In John Banville's novel, the immortals envy mortals their deaths
Leland de la Durantaye
by John Banville
$25.95 List Price
They departed, the gods, on the day of the strange tide," begins John Banville's Booker Prize–winning novel, The Sea (2005). As its reader soon discovers, these departing gods are mere mortals, albeit ones who hold such sway over the narrator's heart, mind, and life that they seem to him of a higher order. The Sea's successor, The Infinities, also begins with gods, though this time they are no figure of speech.
In Banville's first fourteen novels, he showed a marked predilection for callous brilliance in his all too human narrators—from the Victor Maskell he modeled on art historian and Communist spy Anthony Blunt in The Untouchable (1997) to the alarming amalgam of Louis Althusser and Paul de Man that is the Axel Vander of Shroud (2002). This preference for darkly glittering minds began to change in The Sea and undergoes a far more radical transformation in The Infinities. "Of the things we fashioned for them that they might be comforted, dawn is the one that works," we read in the opening lines. The fashioners named are the Greek gods, and their spokesman is Hermes.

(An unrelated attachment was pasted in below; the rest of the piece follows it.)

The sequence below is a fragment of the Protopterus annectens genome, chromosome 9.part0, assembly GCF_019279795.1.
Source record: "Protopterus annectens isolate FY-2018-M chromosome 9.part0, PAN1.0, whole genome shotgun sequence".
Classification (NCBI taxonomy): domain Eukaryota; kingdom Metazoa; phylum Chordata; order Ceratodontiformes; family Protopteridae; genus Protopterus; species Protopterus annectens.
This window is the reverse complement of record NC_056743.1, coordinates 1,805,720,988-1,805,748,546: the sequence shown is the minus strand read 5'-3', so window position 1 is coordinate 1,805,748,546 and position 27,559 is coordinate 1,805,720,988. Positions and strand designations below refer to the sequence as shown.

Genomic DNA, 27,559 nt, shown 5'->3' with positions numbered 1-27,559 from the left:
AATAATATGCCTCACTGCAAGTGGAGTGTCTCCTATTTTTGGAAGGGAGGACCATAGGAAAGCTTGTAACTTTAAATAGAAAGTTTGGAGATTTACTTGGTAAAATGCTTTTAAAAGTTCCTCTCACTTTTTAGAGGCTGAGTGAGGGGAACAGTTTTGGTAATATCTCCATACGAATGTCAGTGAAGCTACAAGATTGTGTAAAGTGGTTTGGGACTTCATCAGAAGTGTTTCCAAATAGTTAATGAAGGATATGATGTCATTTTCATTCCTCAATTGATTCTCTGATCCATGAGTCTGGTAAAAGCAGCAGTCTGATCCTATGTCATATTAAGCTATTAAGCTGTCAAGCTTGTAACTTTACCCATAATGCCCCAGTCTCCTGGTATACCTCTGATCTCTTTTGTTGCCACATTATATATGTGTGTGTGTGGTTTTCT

He is well chosen as narrator. In classical antiquity, Hermes is the patron of orators and skilled in everything from mechanics to magic. What's more, he is the god of messengers—of not only transmission but transition, including the one from our finite lives to whatever infinities lie beyond it. And last but not least, he is sweet natured, kind, and, for a god, almost caring.
Although the novel begins with the dawn, its arrival is delayed for a play to be referenced, a trick to be repeated, and an immortal